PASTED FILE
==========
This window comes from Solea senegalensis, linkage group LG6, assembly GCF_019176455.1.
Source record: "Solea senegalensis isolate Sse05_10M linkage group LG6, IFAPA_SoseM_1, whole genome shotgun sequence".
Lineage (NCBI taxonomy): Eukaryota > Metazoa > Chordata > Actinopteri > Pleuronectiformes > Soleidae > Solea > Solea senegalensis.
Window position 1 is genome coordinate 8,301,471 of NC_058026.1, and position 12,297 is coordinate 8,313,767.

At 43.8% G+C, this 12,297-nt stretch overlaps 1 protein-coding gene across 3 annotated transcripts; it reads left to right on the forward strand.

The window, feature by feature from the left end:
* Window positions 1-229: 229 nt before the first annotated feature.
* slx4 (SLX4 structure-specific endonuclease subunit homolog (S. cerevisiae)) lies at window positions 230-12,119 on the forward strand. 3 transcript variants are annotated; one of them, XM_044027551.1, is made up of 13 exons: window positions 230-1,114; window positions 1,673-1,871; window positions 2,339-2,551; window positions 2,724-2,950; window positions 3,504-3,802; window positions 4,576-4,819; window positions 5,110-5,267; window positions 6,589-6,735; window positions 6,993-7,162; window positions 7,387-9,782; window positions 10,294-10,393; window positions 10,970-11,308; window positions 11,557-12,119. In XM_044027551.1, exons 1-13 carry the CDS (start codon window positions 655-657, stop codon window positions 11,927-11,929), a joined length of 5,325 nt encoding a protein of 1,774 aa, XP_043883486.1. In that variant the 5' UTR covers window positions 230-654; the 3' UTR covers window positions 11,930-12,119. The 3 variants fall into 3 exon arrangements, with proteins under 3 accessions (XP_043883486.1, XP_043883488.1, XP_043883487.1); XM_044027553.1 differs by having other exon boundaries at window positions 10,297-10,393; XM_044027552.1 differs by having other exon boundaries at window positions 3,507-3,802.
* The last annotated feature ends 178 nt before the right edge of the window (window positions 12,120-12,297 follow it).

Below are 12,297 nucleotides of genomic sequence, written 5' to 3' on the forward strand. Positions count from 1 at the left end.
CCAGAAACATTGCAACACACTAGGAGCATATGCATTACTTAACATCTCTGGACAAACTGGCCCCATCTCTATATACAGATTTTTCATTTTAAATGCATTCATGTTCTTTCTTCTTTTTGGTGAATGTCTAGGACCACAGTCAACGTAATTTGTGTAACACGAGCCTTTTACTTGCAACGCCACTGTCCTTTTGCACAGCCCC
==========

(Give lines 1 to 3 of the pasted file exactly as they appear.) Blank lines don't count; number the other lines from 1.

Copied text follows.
This window comes from Solea senegalensis, linkage group LG6, assembly GCF_019176455.1.
Source record: "Solea senegalensis isolate Sse05_10M linkage group LG6, IFAPA_SoseM_1, whole genome shotgun sequence".
Lineage (NCBI taxonomy): Eukaryota > Metazoa > Chordata > Actinopteri > Pleuronectiformes > Soleidae > Solea > Solea senegalensis.